Palmerton will spend over $66,000 on water improvements for its foundry well site.
But, it won't spend money for improvements to its Well "A" site because it plans to shut that well down by the end of September.
The borough's Municipal Authority agreed on Thursday to award a contract to Bellview Pump Sales & Services, Walnutport, in the amount of $66,255 for its foundry well site.
Bellview submitted the apparent low bid among the five companies who submitted proposals for the project, which calls for the installation of 24-inch diameter ductile iron pipe water main and appurtenances.
However, the Authority agreed to reject the five bids it received for its Well "A" site because that well will soon be inactive. Nimaris Construction of Walnutport had turned in the apparent low bid of $51,048 for the Well "A" site.
Borough Manager Rodger Danielson said Well "A" doesn't produce enough water to justify continuing its operation.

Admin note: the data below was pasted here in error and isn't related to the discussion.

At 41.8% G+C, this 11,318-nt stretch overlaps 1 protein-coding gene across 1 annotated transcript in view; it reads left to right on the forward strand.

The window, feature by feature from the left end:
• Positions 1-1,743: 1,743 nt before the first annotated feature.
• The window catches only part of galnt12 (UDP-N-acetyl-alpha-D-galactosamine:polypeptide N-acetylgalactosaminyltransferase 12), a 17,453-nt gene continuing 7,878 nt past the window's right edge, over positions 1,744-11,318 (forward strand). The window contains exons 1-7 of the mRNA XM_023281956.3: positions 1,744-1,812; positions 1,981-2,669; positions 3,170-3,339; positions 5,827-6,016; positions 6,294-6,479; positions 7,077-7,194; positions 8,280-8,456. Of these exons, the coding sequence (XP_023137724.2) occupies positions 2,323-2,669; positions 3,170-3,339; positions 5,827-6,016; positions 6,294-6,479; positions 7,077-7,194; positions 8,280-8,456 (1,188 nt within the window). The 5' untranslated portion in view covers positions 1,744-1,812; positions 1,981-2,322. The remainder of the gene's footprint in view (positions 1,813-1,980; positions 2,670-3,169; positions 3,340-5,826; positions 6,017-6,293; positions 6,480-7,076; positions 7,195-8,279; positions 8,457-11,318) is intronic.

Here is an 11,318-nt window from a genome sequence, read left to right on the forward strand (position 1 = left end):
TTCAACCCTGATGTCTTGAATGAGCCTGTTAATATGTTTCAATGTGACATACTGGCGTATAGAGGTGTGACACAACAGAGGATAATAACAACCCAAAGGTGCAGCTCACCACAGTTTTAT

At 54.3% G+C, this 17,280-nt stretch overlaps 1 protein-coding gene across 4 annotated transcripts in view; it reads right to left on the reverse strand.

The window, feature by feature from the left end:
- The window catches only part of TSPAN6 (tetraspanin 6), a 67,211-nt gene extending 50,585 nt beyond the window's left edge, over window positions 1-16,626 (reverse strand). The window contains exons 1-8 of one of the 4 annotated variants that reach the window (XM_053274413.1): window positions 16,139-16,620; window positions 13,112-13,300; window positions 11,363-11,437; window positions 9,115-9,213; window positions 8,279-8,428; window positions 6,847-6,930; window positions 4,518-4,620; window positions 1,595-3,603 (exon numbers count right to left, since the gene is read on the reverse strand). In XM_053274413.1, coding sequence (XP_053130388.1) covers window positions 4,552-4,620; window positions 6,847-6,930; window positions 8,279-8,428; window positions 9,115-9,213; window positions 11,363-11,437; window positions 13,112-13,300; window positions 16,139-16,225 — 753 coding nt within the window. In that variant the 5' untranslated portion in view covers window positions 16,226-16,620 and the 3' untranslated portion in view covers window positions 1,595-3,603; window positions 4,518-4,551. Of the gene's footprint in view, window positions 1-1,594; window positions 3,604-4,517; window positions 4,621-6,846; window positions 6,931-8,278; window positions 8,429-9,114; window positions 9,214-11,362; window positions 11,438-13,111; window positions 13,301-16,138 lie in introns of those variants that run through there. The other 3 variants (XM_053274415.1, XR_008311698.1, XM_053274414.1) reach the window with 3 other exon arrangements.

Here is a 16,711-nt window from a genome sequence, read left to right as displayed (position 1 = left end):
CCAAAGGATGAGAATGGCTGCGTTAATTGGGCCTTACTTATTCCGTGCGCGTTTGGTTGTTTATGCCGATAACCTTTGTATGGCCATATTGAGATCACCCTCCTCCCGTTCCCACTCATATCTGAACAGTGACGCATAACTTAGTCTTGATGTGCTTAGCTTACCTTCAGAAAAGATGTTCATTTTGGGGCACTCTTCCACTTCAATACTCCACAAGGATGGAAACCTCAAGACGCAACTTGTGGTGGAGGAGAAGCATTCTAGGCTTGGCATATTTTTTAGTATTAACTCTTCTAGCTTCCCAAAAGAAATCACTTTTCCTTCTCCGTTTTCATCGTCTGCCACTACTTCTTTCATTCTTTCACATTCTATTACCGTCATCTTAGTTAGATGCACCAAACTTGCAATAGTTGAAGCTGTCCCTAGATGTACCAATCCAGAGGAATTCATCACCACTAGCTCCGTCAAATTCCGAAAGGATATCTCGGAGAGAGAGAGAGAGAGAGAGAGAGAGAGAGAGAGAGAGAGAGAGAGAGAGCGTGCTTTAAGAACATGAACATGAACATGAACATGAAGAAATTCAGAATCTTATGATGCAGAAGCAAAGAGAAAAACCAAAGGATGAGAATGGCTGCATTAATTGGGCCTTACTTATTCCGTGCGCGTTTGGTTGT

"It only produces about 45,000 gallons per day," Danielson said. "DEP (state Department of Environmental Protection] will allow us to make it inactive."
At that, the Authority made a motion to leave the well in operation until the end of September, and said it may choose to pursue the sale of Well "A" at a later date.
Danielson said the decision will have no impact to residential customers whatsoever.
In a related matter, the Authority denied a request by the state Environmental Protection Agency to put a monitoring station at the Well "A" site.
Also on Thursday, the Authority agreed to move forward with emergency repairs to the pump at the West Plant.
"It looks like we may want to put a replacement pump in there," Danielson said. "It shouldn't put us down too many days."
An emergency replacement pump is expected to cost about $13,000, said Danielson, who added the matter won't have any effect on residential customers either.
"We don't know the complete extent of it, but it seems as though the housing has worn," he said. "It's not pumping like it should, is showing a lot of wear; it's wobbly."
Danielson said it's "very likely" the existing motor will have to be replaced with a standby pump, which could cost between $80,000 to $90,000.